Brody will eat anything.....he had all cold food when we were camping cause we were on the go so much, so when we got home and I gave them apricots I wasn't surprised when he just ate them :) I think they were a little too tart though, so he wanted "more" once I mixed with his oatmeal!
One whole apricot yields about four ounces of puree.
The tanginess of pureed apricot brings a pleasing flavor contrast to sweet fruit and veggie purees, and it brightens meat and poultry purees. You can make apricot puree with fresh or frozen apricots; buy fresh in the summer and frozen the rest of the year for high-quality, affordable apricots. Look for deep yellow to orange fruit that's free of nicks, bruises, and other blemishes. Ripe apricots will give a bit when you squeeze them. Avoid apricots that feel hard -- their flesh will be crunchy instead of soft and juicy.
Wash the apricot with a mixture of three parts water and one part white vinegar to remove bacteria. Rinse under cool running water and dry.
Bring water to a boil in a medium saucepan and then drop the apricot into the water for about 45 seconds. With a slotted spoon, remove the apricot from boiling water and plunge into an ice bath immediately. After the apricot has been fully submerged, remove and peel the skin with your fingers or a sharp paring knife.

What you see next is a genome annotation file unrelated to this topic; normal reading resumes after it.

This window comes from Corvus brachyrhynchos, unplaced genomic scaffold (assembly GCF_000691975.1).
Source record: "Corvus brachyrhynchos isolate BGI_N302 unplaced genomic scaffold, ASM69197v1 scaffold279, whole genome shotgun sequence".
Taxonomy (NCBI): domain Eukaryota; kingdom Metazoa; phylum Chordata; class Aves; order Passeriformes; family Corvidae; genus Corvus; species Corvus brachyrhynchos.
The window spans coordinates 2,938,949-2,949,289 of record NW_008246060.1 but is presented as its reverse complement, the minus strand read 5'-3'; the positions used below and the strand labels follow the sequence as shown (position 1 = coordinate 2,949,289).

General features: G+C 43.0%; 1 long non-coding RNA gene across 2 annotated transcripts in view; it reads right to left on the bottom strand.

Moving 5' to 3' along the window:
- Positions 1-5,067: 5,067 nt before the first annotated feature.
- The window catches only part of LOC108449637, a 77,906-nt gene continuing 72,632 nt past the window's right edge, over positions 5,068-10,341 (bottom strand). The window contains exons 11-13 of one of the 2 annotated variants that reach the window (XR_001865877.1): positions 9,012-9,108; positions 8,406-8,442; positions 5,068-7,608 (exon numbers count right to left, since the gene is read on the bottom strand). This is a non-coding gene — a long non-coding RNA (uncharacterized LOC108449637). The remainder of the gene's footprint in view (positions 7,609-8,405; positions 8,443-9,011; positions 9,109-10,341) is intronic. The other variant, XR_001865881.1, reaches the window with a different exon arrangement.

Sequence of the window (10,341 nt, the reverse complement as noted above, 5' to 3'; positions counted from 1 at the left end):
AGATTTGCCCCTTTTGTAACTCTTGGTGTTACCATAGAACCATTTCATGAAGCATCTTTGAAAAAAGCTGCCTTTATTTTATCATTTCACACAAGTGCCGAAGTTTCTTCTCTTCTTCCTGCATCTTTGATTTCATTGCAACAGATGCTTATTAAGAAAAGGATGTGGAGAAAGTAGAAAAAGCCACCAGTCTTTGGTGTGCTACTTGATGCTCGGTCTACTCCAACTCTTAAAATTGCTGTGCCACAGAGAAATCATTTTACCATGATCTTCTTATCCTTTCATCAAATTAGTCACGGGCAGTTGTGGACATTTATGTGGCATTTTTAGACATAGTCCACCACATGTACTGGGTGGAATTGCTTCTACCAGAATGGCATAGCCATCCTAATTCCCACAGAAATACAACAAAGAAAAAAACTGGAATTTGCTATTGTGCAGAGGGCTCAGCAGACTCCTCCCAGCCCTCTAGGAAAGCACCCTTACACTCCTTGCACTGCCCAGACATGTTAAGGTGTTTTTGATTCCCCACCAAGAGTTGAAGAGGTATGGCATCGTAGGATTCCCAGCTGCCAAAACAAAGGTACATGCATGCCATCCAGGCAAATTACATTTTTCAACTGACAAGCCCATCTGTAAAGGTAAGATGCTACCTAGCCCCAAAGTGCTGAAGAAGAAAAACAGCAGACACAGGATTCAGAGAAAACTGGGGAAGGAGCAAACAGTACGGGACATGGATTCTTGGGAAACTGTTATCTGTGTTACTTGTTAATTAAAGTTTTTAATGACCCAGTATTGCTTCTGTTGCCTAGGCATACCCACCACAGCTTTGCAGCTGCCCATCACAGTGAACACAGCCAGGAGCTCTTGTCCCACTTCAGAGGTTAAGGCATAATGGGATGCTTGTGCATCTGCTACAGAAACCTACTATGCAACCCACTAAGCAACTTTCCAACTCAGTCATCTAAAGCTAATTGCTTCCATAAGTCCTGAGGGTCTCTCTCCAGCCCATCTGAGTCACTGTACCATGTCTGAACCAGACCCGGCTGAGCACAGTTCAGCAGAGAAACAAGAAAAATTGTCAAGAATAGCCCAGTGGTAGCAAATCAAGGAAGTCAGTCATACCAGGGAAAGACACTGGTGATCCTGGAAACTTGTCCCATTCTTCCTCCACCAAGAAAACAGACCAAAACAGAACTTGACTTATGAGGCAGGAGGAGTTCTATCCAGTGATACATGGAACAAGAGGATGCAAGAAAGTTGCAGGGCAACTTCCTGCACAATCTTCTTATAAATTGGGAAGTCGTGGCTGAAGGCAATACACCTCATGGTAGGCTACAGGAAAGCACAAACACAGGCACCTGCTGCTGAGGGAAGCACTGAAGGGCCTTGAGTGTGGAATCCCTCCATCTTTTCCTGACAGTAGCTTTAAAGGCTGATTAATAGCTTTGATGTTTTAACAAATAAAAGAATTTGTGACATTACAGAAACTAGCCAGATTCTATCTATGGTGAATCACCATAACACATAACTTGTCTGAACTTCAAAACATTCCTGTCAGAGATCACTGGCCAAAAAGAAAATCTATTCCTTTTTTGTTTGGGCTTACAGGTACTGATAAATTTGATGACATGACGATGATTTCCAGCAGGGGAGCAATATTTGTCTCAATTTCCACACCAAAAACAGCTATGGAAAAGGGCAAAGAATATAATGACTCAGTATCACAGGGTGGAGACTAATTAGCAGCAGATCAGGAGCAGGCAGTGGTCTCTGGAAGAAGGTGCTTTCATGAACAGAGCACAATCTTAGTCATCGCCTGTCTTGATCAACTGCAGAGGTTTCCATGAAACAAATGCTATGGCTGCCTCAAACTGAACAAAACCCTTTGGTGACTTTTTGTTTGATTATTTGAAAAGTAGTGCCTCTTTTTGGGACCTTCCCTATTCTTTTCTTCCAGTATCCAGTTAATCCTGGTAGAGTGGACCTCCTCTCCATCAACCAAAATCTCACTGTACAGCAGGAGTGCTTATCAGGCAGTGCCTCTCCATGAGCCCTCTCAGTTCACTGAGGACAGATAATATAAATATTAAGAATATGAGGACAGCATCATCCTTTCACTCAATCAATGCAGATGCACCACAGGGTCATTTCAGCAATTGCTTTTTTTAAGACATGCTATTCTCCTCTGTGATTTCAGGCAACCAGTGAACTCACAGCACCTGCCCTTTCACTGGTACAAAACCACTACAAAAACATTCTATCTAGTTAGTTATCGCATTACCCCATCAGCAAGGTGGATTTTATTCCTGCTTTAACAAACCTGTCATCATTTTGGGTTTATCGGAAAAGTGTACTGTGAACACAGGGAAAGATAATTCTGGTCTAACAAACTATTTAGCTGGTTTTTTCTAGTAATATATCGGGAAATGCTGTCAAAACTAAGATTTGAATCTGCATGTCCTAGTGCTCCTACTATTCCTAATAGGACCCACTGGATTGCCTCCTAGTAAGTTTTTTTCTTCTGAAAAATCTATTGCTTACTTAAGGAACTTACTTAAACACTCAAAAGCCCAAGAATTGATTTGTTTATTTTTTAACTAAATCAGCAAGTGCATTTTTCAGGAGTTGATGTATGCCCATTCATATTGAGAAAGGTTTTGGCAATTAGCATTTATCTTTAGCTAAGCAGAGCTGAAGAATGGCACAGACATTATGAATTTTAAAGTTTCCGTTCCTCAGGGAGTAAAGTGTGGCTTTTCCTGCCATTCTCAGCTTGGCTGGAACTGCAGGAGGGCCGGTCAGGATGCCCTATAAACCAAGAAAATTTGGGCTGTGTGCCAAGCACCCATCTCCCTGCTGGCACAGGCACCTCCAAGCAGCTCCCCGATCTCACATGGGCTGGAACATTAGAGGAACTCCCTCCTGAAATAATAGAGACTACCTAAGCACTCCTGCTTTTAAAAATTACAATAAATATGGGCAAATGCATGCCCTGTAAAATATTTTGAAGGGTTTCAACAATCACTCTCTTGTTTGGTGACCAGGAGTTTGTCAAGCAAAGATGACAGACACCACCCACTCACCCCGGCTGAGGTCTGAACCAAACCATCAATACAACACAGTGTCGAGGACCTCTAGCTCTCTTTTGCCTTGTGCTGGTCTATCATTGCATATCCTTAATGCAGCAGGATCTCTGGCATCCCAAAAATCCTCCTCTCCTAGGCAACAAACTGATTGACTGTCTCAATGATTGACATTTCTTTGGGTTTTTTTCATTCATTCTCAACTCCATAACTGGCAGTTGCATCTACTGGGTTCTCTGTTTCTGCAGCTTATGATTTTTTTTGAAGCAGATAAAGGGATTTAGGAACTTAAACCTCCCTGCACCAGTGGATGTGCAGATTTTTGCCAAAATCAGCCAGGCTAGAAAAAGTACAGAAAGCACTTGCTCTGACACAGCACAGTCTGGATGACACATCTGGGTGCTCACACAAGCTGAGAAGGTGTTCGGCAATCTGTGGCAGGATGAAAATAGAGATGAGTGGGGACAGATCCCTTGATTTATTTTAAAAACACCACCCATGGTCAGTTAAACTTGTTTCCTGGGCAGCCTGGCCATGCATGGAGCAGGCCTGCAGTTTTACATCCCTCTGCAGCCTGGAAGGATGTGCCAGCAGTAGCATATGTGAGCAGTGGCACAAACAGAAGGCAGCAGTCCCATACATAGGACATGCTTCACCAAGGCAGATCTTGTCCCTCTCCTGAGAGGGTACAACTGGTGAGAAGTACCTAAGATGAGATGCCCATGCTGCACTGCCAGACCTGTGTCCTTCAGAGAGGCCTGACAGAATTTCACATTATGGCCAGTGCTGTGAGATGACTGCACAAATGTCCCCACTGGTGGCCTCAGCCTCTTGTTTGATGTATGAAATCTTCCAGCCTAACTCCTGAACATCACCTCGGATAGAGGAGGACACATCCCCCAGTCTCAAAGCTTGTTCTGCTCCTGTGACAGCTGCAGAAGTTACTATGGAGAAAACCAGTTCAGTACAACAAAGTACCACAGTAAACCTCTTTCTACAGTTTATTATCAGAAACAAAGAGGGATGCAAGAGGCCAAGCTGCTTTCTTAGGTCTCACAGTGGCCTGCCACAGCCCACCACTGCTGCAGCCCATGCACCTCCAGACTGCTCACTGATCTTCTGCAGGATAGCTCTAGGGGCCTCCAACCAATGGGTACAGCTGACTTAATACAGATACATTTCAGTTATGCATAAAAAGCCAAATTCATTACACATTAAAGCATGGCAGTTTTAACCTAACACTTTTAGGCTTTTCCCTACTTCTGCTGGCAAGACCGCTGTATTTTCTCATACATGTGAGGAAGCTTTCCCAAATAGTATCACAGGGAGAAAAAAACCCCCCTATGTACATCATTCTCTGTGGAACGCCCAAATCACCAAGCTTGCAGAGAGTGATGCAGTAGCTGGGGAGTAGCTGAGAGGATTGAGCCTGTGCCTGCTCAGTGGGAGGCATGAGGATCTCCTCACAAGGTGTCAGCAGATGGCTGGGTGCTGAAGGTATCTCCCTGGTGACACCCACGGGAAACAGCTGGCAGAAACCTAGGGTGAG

Slice the apricot in half, lengthwise, working your way around the pit. Twist and pull the apricot halves apart. Use a spoon to pry out the pit, or stick the blade of a sharp knife into the pit and twist until the pit pops out. Slice each half into small chunks.
Puree apricots in a food processor or blender until smooth. Add water as needed to reach desired consistency.
Cool apricot puree and refrigerate leftovers for up to 3 days. Freeze leftovers for up to 3 months. Thaw overnight in your refrigerator.